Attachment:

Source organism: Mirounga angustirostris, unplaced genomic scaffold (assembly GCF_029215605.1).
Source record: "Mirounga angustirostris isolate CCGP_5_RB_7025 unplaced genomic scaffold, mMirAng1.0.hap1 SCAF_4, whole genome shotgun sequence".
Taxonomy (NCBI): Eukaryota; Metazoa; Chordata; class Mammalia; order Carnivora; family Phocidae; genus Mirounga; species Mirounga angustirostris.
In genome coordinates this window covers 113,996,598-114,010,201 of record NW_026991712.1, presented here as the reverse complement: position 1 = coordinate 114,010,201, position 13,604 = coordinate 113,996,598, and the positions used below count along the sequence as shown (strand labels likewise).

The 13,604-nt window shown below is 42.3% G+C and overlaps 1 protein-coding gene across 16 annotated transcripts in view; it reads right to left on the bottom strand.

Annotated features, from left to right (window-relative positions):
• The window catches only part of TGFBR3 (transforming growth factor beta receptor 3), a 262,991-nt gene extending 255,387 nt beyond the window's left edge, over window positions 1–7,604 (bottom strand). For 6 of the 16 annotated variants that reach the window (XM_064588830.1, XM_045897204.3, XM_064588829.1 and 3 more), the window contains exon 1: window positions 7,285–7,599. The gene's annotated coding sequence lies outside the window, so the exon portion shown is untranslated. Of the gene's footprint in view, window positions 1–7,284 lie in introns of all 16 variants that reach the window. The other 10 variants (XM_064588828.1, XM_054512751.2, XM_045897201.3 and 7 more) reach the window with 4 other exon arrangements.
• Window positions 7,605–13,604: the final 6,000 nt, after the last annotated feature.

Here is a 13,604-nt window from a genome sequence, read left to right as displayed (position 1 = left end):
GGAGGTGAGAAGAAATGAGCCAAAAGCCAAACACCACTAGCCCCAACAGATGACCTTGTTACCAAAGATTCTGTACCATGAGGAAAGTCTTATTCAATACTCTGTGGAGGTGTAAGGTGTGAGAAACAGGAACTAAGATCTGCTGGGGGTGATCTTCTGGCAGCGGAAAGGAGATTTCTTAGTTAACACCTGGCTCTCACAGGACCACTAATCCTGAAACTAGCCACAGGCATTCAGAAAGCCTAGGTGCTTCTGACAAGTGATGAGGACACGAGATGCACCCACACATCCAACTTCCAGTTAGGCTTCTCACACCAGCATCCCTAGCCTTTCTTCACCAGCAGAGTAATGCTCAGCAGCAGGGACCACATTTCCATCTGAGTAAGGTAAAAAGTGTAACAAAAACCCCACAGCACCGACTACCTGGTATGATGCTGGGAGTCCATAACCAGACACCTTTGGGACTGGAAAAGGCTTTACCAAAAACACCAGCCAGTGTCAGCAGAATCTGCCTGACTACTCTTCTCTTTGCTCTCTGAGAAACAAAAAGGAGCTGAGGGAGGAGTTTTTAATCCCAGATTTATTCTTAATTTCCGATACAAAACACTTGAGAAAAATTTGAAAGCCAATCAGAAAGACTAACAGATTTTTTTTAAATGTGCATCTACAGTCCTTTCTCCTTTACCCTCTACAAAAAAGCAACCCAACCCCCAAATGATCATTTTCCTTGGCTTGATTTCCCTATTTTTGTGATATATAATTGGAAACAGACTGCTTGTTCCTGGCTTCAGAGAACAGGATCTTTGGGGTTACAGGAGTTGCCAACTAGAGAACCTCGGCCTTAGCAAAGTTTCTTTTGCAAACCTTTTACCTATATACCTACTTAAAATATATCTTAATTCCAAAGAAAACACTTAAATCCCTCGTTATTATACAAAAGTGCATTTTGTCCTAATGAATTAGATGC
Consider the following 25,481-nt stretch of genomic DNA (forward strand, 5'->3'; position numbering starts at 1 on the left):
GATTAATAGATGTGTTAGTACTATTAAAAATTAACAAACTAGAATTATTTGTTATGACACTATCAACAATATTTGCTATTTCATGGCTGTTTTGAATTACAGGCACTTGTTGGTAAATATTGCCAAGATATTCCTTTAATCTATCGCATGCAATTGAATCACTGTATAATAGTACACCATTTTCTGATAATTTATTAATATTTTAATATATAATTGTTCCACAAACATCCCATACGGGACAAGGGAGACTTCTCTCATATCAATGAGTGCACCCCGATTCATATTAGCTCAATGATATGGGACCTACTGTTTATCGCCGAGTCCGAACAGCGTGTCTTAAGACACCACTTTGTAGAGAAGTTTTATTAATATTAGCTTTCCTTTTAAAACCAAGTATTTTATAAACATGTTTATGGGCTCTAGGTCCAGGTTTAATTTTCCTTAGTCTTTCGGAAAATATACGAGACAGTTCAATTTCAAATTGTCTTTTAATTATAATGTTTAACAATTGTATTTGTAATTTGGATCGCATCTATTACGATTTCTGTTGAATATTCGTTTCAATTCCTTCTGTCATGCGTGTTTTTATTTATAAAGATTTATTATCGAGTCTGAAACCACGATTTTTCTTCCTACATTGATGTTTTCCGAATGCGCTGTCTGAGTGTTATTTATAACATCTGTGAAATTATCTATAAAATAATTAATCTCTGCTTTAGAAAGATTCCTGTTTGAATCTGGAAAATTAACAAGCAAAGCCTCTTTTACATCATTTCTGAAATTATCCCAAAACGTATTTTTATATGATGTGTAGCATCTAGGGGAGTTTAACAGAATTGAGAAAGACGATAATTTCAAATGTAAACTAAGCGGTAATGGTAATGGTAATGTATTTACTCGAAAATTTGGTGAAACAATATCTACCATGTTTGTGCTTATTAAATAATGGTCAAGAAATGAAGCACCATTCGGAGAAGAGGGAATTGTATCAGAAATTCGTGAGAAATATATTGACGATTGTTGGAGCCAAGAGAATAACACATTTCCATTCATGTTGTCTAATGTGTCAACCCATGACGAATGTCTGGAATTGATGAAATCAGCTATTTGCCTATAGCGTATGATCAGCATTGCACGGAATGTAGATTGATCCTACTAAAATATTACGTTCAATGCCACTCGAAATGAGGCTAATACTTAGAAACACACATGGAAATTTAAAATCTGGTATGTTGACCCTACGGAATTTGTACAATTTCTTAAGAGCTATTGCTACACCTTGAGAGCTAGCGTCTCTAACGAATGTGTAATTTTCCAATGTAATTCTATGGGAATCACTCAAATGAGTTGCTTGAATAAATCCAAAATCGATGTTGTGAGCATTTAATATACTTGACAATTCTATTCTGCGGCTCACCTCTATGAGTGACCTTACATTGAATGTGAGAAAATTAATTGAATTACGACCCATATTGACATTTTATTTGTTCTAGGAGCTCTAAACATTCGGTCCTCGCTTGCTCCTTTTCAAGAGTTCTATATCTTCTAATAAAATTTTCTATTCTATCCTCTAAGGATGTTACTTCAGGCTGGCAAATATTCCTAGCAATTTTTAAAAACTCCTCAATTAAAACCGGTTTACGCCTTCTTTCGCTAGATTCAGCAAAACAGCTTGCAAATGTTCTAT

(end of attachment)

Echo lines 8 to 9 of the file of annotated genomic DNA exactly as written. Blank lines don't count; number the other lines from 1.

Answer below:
• Window positions 7,605–13,604: the final 6,000 nt, after the last annotated feature.

Here is a 13,604-nt window from a genome sequence, read left to right as displayed (position 1 = left end):